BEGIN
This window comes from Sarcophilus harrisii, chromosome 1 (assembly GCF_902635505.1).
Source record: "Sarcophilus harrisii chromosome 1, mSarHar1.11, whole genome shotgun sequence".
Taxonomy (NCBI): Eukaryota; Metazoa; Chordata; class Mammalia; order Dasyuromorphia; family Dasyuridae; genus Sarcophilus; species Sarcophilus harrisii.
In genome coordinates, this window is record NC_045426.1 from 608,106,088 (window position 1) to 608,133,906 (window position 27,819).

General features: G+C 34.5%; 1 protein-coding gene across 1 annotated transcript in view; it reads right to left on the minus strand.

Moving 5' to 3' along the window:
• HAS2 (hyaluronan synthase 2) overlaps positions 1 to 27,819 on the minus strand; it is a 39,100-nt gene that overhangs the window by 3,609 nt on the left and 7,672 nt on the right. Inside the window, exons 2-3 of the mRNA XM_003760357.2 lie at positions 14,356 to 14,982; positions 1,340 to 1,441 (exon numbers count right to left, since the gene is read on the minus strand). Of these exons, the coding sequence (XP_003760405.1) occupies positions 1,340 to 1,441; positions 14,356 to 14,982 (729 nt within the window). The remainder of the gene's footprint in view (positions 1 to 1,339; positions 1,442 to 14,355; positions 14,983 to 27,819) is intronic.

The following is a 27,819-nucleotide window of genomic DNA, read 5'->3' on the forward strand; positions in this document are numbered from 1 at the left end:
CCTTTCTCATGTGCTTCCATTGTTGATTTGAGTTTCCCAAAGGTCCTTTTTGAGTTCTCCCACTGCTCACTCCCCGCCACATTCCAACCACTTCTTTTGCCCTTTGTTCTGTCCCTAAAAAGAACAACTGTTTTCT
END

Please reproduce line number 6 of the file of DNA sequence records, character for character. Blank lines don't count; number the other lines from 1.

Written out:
Moving 5' to 3' along the window: